It's fine to regulate things more thoroughly in a game aimed primarily at younger people, and it's also fine to stop people just creating a huge cock and balls out of Lego – although if they want to, surely that's their right? - but it's too much to ask for your passport details just for becoming friends with someone in-game.
When you're not building things in your own space, you'll be exploring the world, which is split up into different space islands, as it were. Moving about and interacting with things is your usual WSAD affair, so it's completely familiar to anyone who's ever played an MMO before. For those who haven't, there are a few things that may well make Lego Universe a more perplexing place than it should be.
First up, the inventory is horrible and as you're constantly picking up so much stuff, it's very hard to keep track of it or manage it effectively. The map is lacking in detail and isn't very helpful, neither is it easy to keep track of where your friends are if you're trying to play together. It's amazing that, unless it's hidden deep, deep in the interface, there's no option to form a group outside of the instanced challenge zones.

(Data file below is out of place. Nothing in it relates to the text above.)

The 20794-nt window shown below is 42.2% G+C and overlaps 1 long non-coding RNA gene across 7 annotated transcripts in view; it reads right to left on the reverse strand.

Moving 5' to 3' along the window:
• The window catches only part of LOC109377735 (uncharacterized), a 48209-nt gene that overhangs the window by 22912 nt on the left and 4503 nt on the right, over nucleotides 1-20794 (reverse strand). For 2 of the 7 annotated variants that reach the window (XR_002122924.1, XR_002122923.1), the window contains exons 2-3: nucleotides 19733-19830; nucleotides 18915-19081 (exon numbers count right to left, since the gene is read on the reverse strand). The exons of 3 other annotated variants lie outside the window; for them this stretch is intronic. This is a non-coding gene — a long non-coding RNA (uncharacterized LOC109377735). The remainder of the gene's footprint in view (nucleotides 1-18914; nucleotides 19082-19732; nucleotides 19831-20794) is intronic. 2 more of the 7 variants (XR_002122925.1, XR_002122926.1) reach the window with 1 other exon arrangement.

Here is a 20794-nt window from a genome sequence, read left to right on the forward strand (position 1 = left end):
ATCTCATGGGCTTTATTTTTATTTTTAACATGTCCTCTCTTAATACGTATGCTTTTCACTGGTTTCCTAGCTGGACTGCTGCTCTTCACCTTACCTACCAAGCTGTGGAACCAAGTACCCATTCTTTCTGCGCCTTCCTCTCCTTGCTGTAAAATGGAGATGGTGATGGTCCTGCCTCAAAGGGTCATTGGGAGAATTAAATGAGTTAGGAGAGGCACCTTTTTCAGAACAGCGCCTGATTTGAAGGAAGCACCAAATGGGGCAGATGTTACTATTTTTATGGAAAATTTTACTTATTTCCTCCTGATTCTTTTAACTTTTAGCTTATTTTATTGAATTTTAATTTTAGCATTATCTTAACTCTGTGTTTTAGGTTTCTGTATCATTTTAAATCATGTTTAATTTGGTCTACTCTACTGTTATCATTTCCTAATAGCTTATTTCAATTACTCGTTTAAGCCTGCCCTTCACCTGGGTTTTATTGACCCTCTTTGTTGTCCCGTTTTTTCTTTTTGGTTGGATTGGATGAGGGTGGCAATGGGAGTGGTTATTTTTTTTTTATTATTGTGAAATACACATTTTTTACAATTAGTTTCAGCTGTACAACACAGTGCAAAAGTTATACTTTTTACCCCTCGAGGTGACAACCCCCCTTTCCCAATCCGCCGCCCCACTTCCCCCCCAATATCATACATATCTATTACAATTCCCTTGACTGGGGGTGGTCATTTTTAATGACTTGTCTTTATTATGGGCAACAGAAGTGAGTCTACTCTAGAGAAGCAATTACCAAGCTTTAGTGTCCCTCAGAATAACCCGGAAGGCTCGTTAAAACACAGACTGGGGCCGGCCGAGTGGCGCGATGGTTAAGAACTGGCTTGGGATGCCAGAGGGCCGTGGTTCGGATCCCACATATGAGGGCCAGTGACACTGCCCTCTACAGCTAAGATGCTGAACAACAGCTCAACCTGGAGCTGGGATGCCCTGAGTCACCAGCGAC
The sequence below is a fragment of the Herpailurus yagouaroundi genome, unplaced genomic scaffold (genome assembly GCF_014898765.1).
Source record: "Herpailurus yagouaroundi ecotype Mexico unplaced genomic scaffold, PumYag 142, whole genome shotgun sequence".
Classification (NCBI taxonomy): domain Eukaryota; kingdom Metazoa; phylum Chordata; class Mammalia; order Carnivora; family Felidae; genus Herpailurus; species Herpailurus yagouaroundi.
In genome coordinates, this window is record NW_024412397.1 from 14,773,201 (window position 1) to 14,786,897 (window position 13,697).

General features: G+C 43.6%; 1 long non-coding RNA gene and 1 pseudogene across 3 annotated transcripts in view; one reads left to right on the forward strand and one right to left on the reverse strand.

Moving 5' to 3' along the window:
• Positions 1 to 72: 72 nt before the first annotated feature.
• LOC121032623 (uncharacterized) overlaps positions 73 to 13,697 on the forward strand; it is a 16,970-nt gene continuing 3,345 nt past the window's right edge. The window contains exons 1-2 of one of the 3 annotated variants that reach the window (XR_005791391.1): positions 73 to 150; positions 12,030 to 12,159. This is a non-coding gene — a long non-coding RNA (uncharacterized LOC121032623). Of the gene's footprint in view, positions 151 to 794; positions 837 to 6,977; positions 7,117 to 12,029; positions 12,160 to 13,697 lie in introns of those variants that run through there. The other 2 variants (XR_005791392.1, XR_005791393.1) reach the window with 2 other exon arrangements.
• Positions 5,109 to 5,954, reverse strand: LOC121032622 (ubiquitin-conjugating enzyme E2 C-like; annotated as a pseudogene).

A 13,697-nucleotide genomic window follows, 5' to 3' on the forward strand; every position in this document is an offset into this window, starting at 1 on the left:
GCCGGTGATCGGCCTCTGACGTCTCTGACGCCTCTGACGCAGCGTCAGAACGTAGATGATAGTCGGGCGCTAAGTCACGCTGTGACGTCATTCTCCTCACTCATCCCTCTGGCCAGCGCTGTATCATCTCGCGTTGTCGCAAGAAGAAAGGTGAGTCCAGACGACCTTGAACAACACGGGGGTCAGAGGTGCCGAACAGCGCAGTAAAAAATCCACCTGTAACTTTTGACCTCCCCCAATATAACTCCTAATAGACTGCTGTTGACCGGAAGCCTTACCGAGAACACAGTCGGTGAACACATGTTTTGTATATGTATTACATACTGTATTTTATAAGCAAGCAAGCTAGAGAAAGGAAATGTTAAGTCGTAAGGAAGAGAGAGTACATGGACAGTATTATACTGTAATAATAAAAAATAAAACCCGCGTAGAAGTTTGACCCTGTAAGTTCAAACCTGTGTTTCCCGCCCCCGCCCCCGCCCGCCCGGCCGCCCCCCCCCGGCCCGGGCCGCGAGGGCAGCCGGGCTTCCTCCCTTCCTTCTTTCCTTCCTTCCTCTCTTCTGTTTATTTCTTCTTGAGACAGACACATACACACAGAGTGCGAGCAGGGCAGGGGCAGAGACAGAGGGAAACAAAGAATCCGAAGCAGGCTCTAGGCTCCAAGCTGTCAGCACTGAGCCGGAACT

Combat is also a bit muddled with a left click attack that sometimes fires in the direction your character's facing rather than at the enemy you've just targeted.
Having said all that, there's a lot that's good about LU. It's colourful and vibrant, with an absolute ton of things to do, plus the Lego licence allows them to really go to town creating play areas with completely different feels, without being locked into keeping a consistent look to the scenery.
There are also loads of mini-games, with races to beat your friends' times on and the opportunity to construct your own racing cars and duke it out on instanced tracks. Survival challenges task you with doing just that, staying alive long enough to beat your time, and the multitude of environment specific things to do, like in the music area where players can get a jam going if they all build their requisite instruments at the same time.